Best Ad blog has a collection of many corporate logos and their iterations through the years. It is interesitng to see the design trends over the decades and how they affected the different brands. Many of the original logos featured either complicated wordmarks or literal iconography. The one trend that seems to cover all the logo transformations: simplification (mostly).
There are many things you don’t know about my fellow editor Dan:
- He is the drummer for local band Maritime
- He is one of the nicer editors I know
- He’s also made of paper:
Wired blog Threat Level ran the speeches of both the Democratic and Republican National Conventions through the website Wordle and posted the results. Developed by IBM, Wordle takes whatever text it is fed and creates “word clouds.” The more frequently a word occurs, the larger it appears in the cloud. McCain, for example, spoke frequently of “country” while Obama spoke of “promise.”
Apparently, it can sample multiple facial models and extract bone structures, facial expressions, gender, and more. It does seem to approach the uncanny valley, and at other times caricature, but overall, this is very impressive. I guess that’s one step closer to S1m0ne.
No, we’re not talking about simple Ken Burns effects here. Some CS students at the University of Washington have come up with what can only be called an incredible video enhancement program. To be honest, I have no idea how they’ve accomplished this (I was only in CS for one year at Marquette), and it’s almost a little scary.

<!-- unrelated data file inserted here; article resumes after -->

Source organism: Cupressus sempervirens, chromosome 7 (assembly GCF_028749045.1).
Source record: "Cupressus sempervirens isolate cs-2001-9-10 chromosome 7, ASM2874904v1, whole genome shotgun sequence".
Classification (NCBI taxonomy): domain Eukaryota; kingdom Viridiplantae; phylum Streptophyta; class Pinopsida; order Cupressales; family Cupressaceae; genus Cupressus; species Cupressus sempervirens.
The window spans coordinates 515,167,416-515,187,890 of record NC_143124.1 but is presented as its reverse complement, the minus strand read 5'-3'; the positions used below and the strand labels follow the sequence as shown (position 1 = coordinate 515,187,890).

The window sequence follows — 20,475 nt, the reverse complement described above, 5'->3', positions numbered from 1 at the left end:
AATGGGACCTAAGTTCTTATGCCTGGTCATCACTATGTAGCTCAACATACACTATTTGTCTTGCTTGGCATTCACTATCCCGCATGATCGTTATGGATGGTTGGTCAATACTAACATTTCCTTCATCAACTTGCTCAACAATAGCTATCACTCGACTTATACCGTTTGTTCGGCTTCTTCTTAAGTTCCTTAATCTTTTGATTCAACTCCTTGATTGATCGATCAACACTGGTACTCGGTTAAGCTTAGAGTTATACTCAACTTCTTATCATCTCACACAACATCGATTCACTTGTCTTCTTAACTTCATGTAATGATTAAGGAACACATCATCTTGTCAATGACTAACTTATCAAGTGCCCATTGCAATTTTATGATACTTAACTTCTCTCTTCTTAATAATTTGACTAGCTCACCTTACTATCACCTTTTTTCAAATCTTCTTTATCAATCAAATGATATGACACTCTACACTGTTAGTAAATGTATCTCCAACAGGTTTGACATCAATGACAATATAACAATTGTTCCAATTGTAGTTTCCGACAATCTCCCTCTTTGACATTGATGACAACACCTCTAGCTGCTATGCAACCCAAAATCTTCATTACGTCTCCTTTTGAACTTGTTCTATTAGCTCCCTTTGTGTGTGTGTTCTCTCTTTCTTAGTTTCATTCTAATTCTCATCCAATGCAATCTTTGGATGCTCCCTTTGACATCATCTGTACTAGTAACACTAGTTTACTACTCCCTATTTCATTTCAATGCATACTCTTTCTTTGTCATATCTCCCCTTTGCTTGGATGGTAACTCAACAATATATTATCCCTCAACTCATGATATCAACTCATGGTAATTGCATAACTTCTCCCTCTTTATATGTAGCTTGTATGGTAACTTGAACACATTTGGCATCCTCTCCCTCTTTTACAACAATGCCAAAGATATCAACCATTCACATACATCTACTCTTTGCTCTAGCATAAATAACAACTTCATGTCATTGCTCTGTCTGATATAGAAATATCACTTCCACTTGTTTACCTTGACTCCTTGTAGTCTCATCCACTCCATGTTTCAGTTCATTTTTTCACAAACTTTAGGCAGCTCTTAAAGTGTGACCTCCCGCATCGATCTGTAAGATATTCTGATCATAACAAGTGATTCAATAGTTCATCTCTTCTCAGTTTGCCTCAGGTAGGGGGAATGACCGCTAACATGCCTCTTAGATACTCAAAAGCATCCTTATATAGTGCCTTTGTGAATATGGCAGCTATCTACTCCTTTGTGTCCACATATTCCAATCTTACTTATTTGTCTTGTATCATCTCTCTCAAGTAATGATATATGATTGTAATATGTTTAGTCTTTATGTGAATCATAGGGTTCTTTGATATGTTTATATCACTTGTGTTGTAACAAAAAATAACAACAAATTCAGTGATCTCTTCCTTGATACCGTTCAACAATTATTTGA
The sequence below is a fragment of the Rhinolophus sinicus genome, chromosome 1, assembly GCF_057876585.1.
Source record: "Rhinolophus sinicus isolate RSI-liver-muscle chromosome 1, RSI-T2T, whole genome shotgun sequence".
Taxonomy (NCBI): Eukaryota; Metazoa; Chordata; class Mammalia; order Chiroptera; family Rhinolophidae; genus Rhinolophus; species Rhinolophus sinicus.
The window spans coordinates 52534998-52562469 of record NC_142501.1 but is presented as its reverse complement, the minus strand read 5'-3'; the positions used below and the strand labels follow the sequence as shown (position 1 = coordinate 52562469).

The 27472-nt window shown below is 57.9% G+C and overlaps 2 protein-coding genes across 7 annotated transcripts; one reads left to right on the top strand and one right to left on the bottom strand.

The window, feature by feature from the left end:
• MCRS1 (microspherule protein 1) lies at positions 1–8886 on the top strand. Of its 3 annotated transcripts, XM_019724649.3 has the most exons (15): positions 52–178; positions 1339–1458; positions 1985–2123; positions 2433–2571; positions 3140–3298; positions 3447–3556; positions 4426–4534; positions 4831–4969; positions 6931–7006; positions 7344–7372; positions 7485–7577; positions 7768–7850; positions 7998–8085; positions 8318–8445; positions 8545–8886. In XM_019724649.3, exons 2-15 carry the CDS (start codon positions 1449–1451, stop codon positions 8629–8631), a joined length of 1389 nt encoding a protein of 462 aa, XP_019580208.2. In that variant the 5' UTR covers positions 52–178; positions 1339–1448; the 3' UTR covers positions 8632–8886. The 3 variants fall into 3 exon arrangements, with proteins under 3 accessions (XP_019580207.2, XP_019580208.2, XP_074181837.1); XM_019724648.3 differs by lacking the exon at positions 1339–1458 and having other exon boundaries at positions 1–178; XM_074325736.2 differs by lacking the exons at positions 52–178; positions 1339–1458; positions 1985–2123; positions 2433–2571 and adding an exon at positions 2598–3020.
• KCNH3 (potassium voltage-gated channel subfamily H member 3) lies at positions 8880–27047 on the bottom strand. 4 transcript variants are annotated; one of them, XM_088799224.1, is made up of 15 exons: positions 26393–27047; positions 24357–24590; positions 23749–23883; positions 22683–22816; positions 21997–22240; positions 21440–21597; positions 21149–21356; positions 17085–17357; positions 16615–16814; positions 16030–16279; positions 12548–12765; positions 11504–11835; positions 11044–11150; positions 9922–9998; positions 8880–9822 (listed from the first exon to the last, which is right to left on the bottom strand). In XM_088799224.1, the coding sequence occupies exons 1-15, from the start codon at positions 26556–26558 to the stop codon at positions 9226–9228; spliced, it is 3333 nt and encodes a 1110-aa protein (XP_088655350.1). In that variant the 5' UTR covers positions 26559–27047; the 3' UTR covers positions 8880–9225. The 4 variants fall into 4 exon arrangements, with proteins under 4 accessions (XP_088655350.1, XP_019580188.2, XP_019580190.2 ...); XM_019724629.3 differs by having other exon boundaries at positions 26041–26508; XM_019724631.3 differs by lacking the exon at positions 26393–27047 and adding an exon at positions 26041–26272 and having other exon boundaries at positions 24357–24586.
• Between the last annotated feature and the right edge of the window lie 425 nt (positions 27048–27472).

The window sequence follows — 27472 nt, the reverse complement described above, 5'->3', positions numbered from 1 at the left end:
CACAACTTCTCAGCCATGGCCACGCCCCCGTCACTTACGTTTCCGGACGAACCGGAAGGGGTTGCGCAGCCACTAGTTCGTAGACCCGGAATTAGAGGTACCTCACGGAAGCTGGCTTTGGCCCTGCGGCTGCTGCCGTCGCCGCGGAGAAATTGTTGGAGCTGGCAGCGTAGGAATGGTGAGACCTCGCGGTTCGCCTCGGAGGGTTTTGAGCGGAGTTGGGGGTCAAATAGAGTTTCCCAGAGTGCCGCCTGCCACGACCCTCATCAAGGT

Though some of the effects seem a little unnatural, they’ve gone a long way to make everything as seamless as possible. I won’t say I’m out of a job, and I’m pretty sure they had some insane computing setups, but I’m both looking forward to and dreading the day this capability reaches the hands of the masses.
[via Daring Fireball]
Okay, so I have no idea how I missed these. So far, I’ve seen Statler & Waldorf, Sam the Eagle, Gonzo, Beaker, and the Sweedish Chef (featuring Beaker). I have to say, my favorite part is reading the descriptions on the Beaker and Chef videos. (The videos are also embed after the break, if you want them all in one place.)
So I found this little gem of a game called Zwok. Basically, it’s a snowball fight, but online! It’s actually quite a fun little game. Catchy low-key music, great art, and easy to pick up! You can either join up and create an account (and save your scores, stats, etc) or just play anonymously. I’m “halation” on the green team if you ever see me.
The gameplay is also very basic. Use the arrows to move your player, then click the mouse to aim. After everyone’s made their choices, the server updates and you get to see who hit who. Last team standig wins! This game was apparently created by Sony Computer Entertainment Europe.